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Natural rubber price hike may make tyres more expensive

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The recent rise in (NR) prices has prompted the country’s leading tyre companies to re-think their price strategy. A hike in tyre prices for the second time in a year seems imminent, say analysts.

In just over four weeks, the price of the benchmark grade, RSS-4, has increased 10 per cent to Rs 155 a kg.

According to sources, a price increase across categories is on the cards over the next couple of months. Tyre prices went up 2-7 per cent in January this year. Natural rubber accounts for almost 50 per cent of the total production cost of a tyre.

“Prices will go up further due to the rise in NR prices,” said Satish Sharma, chief of manufacturing & marketing at Apollo Tyres.

“The excise duty increase on will come into effect from April. We might consider a price hike after that,” he said.

The pricing strategy of competitors would also be taken into account before a final decision was reached, Sharma added.

“The prices have to be enhanced. You cannot manage production without increasing prices. The rubber price increase has not only affected tyre companies but also all other rubber-based industries across the country,” said AS Mehta, director (marketing), JK Tyres. Mehta said his company would take a decision on raising prices within a week.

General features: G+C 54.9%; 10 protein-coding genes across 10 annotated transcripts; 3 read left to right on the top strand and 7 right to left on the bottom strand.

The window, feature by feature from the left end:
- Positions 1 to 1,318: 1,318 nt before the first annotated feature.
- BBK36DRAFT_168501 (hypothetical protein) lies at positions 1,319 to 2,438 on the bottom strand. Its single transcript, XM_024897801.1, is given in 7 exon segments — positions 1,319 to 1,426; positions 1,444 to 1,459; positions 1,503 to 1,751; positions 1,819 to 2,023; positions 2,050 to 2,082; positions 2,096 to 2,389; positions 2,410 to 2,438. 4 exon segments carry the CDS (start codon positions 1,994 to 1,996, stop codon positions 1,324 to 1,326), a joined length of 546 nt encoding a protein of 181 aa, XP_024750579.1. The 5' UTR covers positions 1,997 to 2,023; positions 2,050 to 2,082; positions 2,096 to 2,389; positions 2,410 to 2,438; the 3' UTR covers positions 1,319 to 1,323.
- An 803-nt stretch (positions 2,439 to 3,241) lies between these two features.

The price rise comes at a time when the industry is facing serious threats from overseas companies that procure rubber at a much cheaper rate. The current local price of rubber is higher by Rs 5 per kg than the price in Singapore.

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Natural rubber price hike may make tyres more expensive

The recent rise in natural rubber (NR) prices has prompted the country’s leading tyre companies to re-think their price strategy. A hike in tyre prices for the second time in a year seems imminent, say analysts.

The recent rise in natural rubber (NR) prices has prompted the country’s leading tyre companies to re-think their price strategy. A hike in tyre prices for the second time in a year seems imminent, say analysts.

In just over four weeks, the price of the benchmark grade, RSS-4, has increased 10 per cent to Rs 155 a kg.

According to sources, a price increase across categories is on the cards over the next couple of months. Tyre prices went up 2-7 per cent in January this year. Natural rubber accounts for almost 50 per cent of the total production cost of a tyre.

“Prices will go up further due to the rise in NR prices,” said Satish Sharma, chief of manufacturing & marketing at Apollo Tyres.

“The excise duty increase on tyres will come into effect from April. We might consider a price hike after that,” he said.

The pricing strategy of competitors would also be taken into account before a final decision was reached, Sharma added.

“The prices have to be enhanced. You cannot manage production without increasing prices. The rubber price increase has not only affected tyre companies but also all other rubber-based industries across the country,” said AS Mehta, director (marketing), JK Tyres. Mehta said his company would take a decision on raising prices within a week.

The price rise comes at a time when the industry is facing serious threats from overseas companies that procure rubber at a much cheaper rate. The current local price of rubber is higher by Rs 5 per kg than the price in Singapore.

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